On December 1st, 1948, a man was discovered dead on Somerton beach in Adelaide, Australia. Commonly referred to as simply the Somerton man, because his identity remains unknown today, the deceased man and his body left few clues to help with the investigation. Many of the circumstances surrounding the death led to only more questions. One of the most curious and everlasting was a code found within a rare book which was linked to the man.
The Somerton Man
Believed to have died from a poisonous dose of a rare substance, digitalis or strophanthin, (either as a suicide or murder), the Somerton man’s body was found resting against a wall along the beach. Without showing any signs of struggle, his body was believed to be that of man in his 40’s. He was well-dressed, clean, and appeared physically strong. The few items discovered on the man did not reveal his precise identity, but, a tiny piece of paper did lead to a mysterious book, a secret code, and even more questions.
The Rubaiyat of Omar Khayyam
Within a small pocket of the Somerton man’s trousers, during an inspection a few months after his death, examiners found a slip of rolled up paper with the words of “Tamam Shud” on it. These words are Persian meaning finished. Further research indicated this phrase was written on the last page of a book of poems entitled The Rubaiyat of Omar Khayyam by Edward FitzGerald. After releasing this information to the public, and urging anyone with knowledge about the book to come forward, the investigation then took a remarkable twist.
A man, whose identity is undisclosed, came forward and stated he found a copy of the rare book (The Rubaiyat of Omar Khayyam) in his car lying on the floor with the words Tamam Shud missing from it. He believed the book was placed in his unlocked car which was parked near the Somerton beach on the night of November 30th, 1948. It was confirmed the small piece of paper with the words of Tamam Shud belonged to the book found within the man’s car. Upon close examination light pencil markings were noticed inside the back of the book.
The Unsolved Somerton Man’s Code
These markings comprised of five lines of capital letters and a string of numbers. The numbers matched the unlisted phone number of a woman. Questioning the woman (whose identity was also undisclosed at the time) was inconclusive. She denied having any knowledge of the dead man, but had claimed an unknown man had asked a neighbor about her near the time of the Somerton’s man death. She had also shared she had once owned a rare copy of the Rubaiyat of Omar Khayyam, but, she gave it away as a gift to a man named Alfred Boxall in 1945.
The investigation first assumed the identity of the deceased Somerton man could be that of Alfred Boxall. However, they quickly discovered Boxall was alive and well and still had the book with an inscription in it written by the woman. She signed it using the nickname of Jestyn, which is the name commonly used to refer to her today. The fact that both men (Boxall and the Somerton Man) possessed the same rare book and were somehow connected to ‘Jestyn’ still remains incredible.
The five lines of letters lightly written in the back of the book were challenging. They couldn’t be easily deciphered to reveal anything meaningful. The letters (shown above) are as follows:
A few additional marks were noticed. The second line appeared crossed out and there was a small x placed above the O in the fourth line. The beginning W’s of the first and third line were written in a way where they could also be taken as M’s, and the last S had a small line through the center of it. As more and more connections were unearthed about the book, the people involved, and the strange circumstances involving the entire case, these letters became an object of study for the solving of the case. They are the focus of a probable secret code.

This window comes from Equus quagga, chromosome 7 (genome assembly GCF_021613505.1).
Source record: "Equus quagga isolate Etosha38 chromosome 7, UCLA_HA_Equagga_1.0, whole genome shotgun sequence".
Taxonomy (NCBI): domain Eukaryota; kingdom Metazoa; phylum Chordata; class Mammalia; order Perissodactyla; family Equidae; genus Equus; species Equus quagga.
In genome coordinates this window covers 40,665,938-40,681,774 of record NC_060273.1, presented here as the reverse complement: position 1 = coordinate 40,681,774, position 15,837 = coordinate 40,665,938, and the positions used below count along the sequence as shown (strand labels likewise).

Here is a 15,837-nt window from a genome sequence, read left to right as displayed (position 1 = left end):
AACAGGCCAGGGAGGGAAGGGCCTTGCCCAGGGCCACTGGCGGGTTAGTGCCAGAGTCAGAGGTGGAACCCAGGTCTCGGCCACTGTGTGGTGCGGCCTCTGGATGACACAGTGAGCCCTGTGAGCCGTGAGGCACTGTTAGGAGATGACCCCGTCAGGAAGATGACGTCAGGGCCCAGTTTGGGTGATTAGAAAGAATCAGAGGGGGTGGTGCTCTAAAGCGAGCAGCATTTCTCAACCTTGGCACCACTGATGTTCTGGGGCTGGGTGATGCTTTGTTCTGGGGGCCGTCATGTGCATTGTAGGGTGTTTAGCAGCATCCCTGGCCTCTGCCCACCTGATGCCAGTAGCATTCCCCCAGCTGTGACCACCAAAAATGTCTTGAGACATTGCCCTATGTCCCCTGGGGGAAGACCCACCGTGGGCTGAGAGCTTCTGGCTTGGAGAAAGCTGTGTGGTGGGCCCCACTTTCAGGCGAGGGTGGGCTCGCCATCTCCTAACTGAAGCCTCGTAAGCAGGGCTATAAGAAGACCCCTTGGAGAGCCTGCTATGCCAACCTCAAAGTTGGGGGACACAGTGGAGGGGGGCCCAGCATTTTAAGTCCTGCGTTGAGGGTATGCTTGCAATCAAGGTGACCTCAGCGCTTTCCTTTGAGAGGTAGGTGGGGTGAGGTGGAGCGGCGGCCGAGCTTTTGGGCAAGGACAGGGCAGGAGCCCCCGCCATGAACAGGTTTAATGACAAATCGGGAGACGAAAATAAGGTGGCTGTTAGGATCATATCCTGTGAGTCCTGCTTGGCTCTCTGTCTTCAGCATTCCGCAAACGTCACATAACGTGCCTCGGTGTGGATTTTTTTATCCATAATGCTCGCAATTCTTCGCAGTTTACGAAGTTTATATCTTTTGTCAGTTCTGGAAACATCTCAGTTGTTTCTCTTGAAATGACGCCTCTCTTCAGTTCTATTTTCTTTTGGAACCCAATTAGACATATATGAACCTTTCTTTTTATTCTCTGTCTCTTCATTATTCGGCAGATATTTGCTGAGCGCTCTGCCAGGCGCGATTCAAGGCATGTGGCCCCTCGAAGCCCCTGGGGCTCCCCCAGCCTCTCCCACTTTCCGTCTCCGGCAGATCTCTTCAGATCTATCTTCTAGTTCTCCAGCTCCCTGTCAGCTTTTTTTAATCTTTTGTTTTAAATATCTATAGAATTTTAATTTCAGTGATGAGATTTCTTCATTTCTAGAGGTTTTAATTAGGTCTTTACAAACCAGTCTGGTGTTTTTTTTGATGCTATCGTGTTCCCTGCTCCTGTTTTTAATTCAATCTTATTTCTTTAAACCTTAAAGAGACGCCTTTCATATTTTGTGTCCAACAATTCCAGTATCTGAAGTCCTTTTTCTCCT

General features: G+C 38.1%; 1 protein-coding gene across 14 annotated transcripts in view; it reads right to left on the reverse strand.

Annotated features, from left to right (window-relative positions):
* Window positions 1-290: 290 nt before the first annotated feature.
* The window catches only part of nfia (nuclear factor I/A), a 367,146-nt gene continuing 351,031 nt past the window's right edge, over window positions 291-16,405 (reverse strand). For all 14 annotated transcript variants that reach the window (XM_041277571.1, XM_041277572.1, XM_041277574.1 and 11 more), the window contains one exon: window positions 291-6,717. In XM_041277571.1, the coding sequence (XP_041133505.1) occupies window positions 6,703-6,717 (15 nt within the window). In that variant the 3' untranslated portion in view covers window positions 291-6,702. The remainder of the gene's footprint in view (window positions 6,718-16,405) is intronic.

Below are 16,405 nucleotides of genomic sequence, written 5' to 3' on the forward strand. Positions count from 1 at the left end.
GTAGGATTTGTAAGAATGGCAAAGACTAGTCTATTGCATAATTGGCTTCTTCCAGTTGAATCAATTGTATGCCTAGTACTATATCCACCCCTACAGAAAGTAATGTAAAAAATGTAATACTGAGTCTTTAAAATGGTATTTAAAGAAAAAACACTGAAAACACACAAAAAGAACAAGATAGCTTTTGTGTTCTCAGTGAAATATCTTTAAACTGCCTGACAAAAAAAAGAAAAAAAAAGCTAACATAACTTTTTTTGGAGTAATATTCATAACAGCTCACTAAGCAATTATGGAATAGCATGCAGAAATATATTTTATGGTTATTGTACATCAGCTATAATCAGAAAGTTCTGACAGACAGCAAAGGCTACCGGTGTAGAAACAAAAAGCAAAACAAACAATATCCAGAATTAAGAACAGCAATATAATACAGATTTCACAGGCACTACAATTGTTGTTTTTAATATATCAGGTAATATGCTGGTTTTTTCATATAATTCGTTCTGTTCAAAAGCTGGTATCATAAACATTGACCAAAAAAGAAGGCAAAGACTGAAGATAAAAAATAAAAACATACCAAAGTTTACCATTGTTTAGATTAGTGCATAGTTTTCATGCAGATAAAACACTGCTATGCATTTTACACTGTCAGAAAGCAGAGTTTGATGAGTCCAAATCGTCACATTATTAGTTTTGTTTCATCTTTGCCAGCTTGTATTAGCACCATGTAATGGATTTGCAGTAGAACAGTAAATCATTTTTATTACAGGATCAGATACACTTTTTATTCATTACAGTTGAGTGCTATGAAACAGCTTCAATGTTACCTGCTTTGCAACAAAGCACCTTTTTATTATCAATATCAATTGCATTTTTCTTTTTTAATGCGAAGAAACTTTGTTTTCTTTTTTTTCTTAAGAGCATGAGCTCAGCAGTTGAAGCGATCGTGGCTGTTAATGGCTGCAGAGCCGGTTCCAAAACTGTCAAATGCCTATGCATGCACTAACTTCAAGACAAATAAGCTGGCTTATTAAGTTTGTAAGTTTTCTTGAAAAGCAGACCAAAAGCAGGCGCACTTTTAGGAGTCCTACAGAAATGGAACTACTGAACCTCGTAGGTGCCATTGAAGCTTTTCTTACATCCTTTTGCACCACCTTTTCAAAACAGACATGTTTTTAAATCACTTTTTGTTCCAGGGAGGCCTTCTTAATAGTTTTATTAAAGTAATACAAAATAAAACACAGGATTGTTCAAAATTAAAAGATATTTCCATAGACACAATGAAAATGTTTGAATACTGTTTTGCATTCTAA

Solving the Code
Assuming the letters were written in code, numerous methods have been applied to try and decipher them. Because the code was found within the rare book of Rubaiyat of Omar Khayyam, it is possible the book may be used to decode it. One of the popular encryptions during the time had the use of the one time pad. The letters could be decoded by using a specific verse from the book.
Unfortunately, the original book found within the car has now been lost (or purposedly misplaced). Detectives have been unable to find another identical copy. It is possible the Somerton man’s book may have been the only one which was especially made and disguised as the Rubaiyat in order to be used as a one time pad. Support for this theory is found from a case of another man, Joseph Marshall, who was found dead having a copy of a Rubaiyat of Omar Khayyam lying next to him.
The Mystery Lives on
In 1945, the death of Marshall was believed to have been a suicide by the use of poison. His copy of the Rubaiyat of Omar Khayyam was not a first edition like the Somerton’s mans but a seventh edition. It was realized only five editions were confirmed published, so Marshall’s copy should not have existed. A similar question involves the Somerton’s man copy. It was supposedly published by Whitcombe & Tombs; however, another copy has never been found.
With the many discrepancies and deepening questions, the mystery lives on. The code remains unsolved today and continues to be pondered by many. Clearly suspicions are raised concerning the importance and involvement of this rare, but ever occurring book connecting the Somerton man and his unsolved code.
Australia Trove Newspaper Archives, reviewed february 2013
Rubaiyat of Omar Khayyam– first edition, reviewed february 2013